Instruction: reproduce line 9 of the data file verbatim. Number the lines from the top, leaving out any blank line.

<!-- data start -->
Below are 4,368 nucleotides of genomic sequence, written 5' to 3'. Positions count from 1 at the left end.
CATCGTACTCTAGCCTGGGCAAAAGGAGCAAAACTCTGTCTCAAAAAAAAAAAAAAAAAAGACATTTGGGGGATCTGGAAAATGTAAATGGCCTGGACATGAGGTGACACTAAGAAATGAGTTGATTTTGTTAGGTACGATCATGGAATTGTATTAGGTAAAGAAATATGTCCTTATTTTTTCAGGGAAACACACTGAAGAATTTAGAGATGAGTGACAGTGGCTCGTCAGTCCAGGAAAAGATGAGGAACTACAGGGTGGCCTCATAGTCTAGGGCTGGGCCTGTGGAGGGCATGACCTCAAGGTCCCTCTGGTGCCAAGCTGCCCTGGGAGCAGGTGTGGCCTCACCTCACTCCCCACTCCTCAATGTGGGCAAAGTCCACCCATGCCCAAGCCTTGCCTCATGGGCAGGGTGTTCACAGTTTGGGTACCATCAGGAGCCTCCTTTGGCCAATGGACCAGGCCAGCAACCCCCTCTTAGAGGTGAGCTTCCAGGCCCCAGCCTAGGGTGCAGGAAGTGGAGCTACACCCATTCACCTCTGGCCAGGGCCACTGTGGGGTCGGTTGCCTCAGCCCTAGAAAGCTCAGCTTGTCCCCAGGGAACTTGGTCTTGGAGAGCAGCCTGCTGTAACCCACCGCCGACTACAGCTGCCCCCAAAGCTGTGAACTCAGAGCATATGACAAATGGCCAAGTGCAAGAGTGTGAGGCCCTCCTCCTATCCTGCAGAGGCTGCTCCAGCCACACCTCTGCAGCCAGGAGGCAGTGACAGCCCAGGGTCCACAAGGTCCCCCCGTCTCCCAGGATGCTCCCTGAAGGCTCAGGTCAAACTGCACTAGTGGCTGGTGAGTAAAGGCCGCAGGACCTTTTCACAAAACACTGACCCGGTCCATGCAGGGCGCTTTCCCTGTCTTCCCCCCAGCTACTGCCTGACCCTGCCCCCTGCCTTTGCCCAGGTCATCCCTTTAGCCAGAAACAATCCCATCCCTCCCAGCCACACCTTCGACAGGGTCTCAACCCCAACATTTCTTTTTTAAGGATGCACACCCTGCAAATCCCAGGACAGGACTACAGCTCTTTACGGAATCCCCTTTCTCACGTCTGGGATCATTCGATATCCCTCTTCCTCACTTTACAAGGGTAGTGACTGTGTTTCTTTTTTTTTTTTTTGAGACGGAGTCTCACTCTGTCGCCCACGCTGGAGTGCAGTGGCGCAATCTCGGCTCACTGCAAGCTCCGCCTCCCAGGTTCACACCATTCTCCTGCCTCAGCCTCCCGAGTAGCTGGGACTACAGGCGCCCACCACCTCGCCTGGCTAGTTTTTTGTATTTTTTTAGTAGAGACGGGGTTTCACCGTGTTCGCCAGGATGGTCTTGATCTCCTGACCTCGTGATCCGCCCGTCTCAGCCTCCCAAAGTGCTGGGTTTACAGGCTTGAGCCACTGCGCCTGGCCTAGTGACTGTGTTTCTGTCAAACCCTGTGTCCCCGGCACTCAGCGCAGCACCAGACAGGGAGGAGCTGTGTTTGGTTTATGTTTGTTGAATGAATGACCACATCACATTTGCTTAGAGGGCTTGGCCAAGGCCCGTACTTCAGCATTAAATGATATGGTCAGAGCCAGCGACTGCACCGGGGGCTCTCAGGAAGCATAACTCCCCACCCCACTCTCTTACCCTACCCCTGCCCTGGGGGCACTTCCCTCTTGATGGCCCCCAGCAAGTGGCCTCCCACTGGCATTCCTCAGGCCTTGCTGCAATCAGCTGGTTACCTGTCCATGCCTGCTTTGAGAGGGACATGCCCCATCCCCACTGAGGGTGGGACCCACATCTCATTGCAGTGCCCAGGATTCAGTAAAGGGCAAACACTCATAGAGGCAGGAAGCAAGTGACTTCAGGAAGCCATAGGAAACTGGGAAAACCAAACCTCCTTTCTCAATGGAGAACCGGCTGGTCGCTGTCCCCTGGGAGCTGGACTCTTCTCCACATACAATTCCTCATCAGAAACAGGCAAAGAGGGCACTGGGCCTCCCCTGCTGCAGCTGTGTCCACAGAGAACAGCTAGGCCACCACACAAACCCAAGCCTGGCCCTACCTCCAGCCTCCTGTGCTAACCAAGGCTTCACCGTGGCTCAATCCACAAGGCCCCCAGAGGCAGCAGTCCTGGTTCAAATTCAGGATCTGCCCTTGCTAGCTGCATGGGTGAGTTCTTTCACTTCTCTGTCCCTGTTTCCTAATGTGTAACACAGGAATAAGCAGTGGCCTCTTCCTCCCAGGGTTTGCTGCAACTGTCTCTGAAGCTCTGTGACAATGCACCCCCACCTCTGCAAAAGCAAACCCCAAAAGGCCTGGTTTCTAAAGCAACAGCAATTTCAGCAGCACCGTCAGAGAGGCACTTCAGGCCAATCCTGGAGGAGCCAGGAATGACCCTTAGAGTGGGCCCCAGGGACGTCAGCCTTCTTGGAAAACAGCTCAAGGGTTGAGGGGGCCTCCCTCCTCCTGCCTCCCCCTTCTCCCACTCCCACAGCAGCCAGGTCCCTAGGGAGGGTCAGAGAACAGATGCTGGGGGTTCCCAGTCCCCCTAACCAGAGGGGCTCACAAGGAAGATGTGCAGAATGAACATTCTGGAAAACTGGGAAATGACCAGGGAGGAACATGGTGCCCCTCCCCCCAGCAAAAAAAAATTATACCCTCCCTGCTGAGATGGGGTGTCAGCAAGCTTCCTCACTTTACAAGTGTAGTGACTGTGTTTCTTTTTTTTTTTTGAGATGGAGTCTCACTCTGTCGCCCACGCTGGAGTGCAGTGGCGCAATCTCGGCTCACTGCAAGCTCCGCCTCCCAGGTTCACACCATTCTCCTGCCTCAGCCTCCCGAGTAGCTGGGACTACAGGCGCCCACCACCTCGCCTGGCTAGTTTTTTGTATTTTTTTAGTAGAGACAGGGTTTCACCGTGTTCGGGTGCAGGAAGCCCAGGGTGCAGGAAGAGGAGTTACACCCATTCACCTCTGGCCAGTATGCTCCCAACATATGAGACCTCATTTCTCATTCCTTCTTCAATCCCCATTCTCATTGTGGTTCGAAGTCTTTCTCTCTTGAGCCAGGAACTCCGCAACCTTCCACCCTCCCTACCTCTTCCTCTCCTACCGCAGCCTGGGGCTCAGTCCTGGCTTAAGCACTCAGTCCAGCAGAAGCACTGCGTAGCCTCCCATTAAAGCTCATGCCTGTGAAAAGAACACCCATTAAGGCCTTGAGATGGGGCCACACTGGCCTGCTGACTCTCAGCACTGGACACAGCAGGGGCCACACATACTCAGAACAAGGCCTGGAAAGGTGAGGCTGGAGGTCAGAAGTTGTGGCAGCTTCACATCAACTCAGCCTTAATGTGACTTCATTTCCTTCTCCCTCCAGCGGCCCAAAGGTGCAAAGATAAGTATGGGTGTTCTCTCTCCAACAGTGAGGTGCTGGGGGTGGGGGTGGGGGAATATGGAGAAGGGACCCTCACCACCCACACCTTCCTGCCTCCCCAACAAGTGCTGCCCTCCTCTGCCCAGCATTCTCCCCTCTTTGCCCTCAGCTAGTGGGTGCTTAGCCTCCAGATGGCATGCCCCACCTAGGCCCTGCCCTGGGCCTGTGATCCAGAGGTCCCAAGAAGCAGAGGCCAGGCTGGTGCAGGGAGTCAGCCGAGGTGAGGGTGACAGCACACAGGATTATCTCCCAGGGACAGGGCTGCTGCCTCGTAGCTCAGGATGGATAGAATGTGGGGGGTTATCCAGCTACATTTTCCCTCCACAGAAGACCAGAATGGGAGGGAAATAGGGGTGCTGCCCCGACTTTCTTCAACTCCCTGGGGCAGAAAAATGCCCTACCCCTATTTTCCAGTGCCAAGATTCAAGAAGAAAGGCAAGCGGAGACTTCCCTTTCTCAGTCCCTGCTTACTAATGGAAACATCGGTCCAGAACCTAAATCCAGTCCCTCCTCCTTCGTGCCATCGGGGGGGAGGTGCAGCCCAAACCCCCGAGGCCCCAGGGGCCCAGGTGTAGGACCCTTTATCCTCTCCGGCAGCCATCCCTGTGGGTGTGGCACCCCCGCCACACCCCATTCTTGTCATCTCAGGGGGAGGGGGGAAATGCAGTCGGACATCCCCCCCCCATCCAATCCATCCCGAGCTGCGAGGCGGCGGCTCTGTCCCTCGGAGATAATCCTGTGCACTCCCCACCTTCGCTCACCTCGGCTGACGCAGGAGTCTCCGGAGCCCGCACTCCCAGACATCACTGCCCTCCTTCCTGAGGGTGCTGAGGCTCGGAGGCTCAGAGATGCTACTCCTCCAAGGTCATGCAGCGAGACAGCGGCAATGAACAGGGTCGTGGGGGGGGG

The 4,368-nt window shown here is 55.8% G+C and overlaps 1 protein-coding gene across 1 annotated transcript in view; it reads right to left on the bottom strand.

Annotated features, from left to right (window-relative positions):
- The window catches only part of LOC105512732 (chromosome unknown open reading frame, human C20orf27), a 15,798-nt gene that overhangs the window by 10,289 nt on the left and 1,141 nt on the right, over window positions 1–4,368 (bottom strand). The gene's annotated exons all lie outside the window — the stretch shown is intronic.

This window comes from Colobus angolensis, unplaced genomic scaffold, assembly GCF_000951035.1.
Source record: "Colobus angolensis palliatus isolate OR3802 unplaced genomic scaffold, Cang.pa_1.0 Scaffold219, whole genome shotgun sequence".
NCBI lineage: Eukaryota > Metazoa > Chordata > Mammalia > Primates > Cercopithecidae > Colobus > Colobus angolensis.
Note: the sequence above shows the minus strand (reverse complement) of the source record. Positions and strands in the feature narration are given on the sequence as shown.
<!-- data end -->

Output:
Note: the sequence above shows the minus strand (reverse complement) of the source record. Positions and strands in the feature narration are given on the sequence as shown.